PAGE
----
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Friday, November 20, 2009

Dear Arizona State Legislators;

This to let you know that there are more than a few voices out here in support of early release for low-risk prisoners as one of the current budget-cutting proposals. Many of those voices belong to members of prisoners' families and communities. We are especially concerned about elderly, disabled, and terminally ill prisoners, but there are some children who would love to see their healthy folks home for the holidays, too.

We want our legislators and public officals to remember that not all prisoners are "bad people", and that their punishments affect more than themselves alone - as would an act of grace. When you decide what to do with them - how you punish them, for how long, and under what kinds of conditions - think of them not only as "criminals", but as mothers and fathers, sisters and brothers, sons and daughters and friends to many of us.

Some of us have been agitating for awhile about lengthy sentences, the Department of Corrections' health services and mental health care, and deteriorating prison conditions. Others are just getting organized. Between us, it doesn't look like we can count on many legislators to go out on a limb on behalf of our loved ones. So, stand with us, feel free to follow along, or move out of the way, because there's a lot we'll need to be talking about in the coming year, and there's no gettting around all of us. We don't care what party a senator or representative is with: there are a lot of problems with the criminal justice system, and you can be "tough on crime" without being so tough us. We've been hurt, too.

"Sunbelt Justice" by UC-Irvine Professor Mona Lynch provides a good foundation for understanding the issues we'll be raising with public officials in constituent meetings, at the Capitol when the legislature re-convenes, and throughout the 2010 political campaign season. Professor Lynch will be in Tempe on December 2, speaking about her research into the history of the Arizona DOC and the potential turning point we find ourselves at. Your appearance would be a show of interest and perhaps support, but your voices and votes are what we'll be paying most attention to.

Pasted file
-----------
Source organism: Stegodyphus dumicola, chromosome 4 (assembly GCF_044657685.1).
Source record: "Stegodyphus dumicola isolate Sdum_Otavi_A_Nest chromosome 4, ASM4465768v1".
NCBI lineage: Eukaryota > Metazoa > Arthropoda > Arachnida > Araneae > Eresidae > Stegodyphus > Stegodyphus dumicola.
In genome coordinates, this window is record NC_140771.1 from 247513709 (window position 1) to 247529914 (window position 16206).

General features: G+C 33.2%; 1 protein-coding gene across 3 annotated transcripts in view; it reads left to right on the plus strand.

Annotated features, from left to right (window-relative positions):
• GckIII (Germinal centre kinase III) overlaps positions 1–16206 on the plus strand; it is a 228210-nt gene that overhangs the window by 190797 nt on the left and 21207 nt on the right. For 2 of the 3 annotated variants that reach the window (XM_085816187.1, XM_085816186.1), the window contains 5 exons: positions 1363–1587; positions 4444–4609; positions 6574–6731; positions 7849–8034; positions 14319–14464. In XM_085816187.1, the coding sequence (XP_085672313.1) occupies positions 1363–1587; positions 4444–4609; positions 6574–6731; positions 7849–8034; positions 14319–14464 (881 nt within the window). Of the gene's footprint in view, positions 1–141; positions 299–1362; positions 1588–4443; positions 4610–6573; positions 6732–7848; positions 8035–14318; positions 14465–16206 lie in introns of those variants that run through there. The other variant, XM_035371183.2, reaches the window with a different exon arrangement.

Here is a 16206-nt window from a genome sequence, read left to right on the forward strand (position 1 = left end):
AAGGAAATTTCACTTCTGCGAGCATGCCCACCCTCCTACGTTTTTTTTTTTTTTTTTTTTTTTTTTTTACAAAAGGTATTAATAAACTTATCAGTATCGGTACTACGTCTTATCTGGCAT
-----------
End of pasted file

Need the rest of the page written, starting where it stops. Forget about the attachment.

In the meantime, as you deliberate the budget crisis this weekend, please give your consideration the human aspects of authorizing an early release program. Look into the research about crime and punishment. Prison over-crowding alone takes a toll, stressing everyone from prisoners with physical and mental health conditions to corrections officers whose safety is placed at greater risk.

There are also simply more effective ways to deal with things like alcoholism or the absolute desperation of poverty than long-term incarceration. Many of these interventions would help our families, and protect our communities from further harm in the long run. We are sure Director Ryan can develop a good list of low-risk prisoners to consider for early release to community supervison, and redirect Arizona Department of Corrections' resources appropriately.

Thank you for your time.

Sincerely,

Peggy Plews
Friends of Marcia Powell

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"Our strategy should be not only to confront empire, but to lay siege to it.
To deprive it of oxygen.
To shame it.
To mock it.
With our art, our music, our literature,
our stubbornness, our joy, our brilliance,
our sheer relentlessness,
and our ability to tell our own stories..."

- Arundhati Roy


http://freemarciapowell.blogspot.com